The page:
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Lower limb orthopaedic surgery results in changes to coagulation and non-specific inflammatory biomarkers, including selective clinical outcome measuresHughes, Stephen F.; Hendricks, Beverly D.; Edwards, David R.; Bastawrous, Salah S.; Middleton, Jim F.; University of Chester; Keele University; Glan Clwyd Hospital; Gwynedd Hospital; University of Bristol (BioMed Central, 2013-11-09)Background: With an aging society and raised expectations, joint replacement surgery is likely to increase significantly in the future. The development of postoperative complications following joint replacement surgery (for example, infection, systemic inflammatory response syndrome and deep vein thrombosis) is also likely to increase. Despite considerable progress in orthopaedic surgery, comparing a range of biological markers with the ultimate aim of monitoring or predicting postoperative complications has not yet been extensively researched. The aim of this clinical pilot study was to test the hypothesis that lower limb orthopaedic surgery results in changes to coagulation, non-specific markers of inflammation (primary objective) and selective clinical outcome measures (secondary objective). Methods Test subjects were scheduled for elective total hip replacement (THR) or total knee replacement (TKR) orthopaedic surgery due to osteoarthritis (n = 10). Platelet counts and D-dimer concentrations were measured to assess any changes to coagulation function. C-reactive protein (CRP) and erythrocyte sedimentation rate (ESR) were measured as markers of non-specific inflammation. Patients were monitored regularly to assess for any signs of postoperative complications, including blood transfusions, oedema (knee swelling), wound infection, pain and fever. Results THR and TKR orthopaedic surgery resulted in similar changes of coagulation and non-specific inflammatory biomarkers, suggestive of increased coagulation and inflammatory reactions postoperatively. Specifically, THR and TKR surgery resulted in an increase in platelet (P = 0.013, THR) and D-dimer (P = 0.009, TKR) concentrations. Evidence of increased inflammation was demonstrated by an increase in CRP and ESR (P ≤ 0.05, THR and TKR). Four patients received blood transfusions (two THR and two TKR patients), with maximal oedema, pain and aural temperatures peaking between days 1 and 3 postoperatively, for both THR and TKR surgery. None of the patients developed postoperative infections. Conclusions The most noticeable changes in biological markers occur during days 1 to 3 postoperatively for both THR and TKR surgery, and these may have an effect on such postoperative clinical outcomes as oedema, pyrexia and pain. This study may assist in understanding the postoperative course following lower limb orthopaedic surgery, and may help clinicians in planning postoperative management and patient care.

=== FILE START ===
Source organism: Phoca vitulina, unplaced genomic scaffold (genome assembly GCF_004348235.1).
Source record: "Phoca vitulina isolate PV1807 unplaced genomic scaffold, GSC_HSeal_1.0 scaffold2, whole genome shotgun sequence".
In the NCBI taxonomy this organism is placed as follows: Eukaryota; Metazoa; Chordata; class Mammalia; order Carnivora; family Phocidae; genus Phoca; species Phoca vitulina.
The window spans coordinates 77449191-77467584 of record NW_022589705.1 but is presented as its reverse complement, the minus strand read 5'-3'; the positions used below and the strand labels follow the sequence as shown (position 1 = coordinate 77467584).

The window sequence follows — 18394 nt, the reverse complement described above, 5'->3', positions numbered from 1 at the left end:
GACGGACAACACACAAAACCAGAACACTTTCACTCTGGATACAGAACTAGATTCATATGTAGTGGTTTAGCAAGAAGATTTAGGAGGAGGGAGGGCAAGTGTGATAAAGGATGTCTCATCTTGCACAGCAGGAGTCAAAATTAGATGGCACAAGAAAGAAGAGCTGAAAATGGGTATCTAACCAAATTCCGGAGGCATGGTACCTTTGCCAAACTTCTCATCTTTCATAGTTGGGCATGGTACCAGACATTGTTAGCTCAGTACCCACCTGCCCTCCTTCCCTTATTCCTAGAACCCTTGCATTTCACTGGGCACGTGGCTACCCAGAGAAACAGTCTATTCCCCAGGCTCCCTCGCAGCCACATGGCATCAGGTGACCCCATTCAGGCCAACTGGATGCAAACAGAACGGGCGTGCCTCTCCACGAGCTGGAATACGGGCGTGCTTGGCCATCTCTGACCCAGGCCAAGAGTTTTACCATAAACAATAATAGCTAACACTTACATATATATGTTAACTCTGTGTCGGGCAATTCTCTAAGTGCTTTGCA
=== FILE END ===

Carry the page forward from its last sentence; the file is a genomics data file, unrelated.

Monocytes/macrophages express CCR9 in rheumatoid arthritis and CCL25 stimulates their differentiationSchmutz, Caroline; Cartwright, Alison; Williams, Helen; Haworth, Oliver; Williams, John H. H.; Filer, Andrew; Salmon, Mike; Buckley, Christopher D.; Middleton, Jim F.; Keele University/University of Birmingham ; Keele University ; University of Chester ; University of Birmingham ; University of Chester ; University of Birmingham ; University of Birmingham ; University of Birmingham ; Keele University/University of Bristol (BioMed Central, 2010-08-05)Abstract Introduction Monocytes/macrophages accumulate in the rheumatoid (RA) synovium where they play a central role in inflammation and joint destruction. Identification of molecules involved in their accumulation and differentiation is important to inform therapeutic strategies. This study investigated the expression and function of chemokine receptor CCR9 in the peripheral blood (PB) and synovium of RA, non-RA patients and healthy volunteers. Methods CCR9 expression on PB monocytes/macrophages was analysed by flow cytometry and in synovium by immunofluorescence. Chemokine receptor CCR9 mRNA expression was examined in RA and non-RA synovium, monocytes/macrophages from PB and synovial fluid (SF) of RA patients and PB of healthy donors using the reverse transcription polymerase chain reaction (RT-PCR). Monocyte differentiation and chemotaxis to chemokine ligand 25 (CCL25)/TECK were used to study CCR9 function. Results CCR9 was expressed by PB monocytes/macrophages in RA and healthy donors, and increased in RA. In RA and non-RA synovia, CCR9 co-localised with cluster of differentiation 14+ (CD14+) and cluster of differentiation 68+ (CD68+) macrophages, and was more abundant in RA synovium. CCR9 mRNA was detected in the synovia of all RA patients and in some non-RA controls, and monocytes/macrophages from PB and SF of RA and healthy controls. CCL25 was detected in RA and non-RA synovia where it co-localised with CD14+ and CD68+ cells. Tumour necrosis factor alpha (TNFα) increased CCR9 expression on human acute monocytic leukemia cell line THP-1 monocytic cells. CCL25 induced a stronger monocyte differentiation in RA compared to healthy donors. CCL25 induced significant chemotaxis of PB monocytes but not consistently among individuals. Conclusions CCR9 expression by monocytes is increased in RA. CCL25 may be involved in the differentiation of monocytes to macrophages particularly in RA.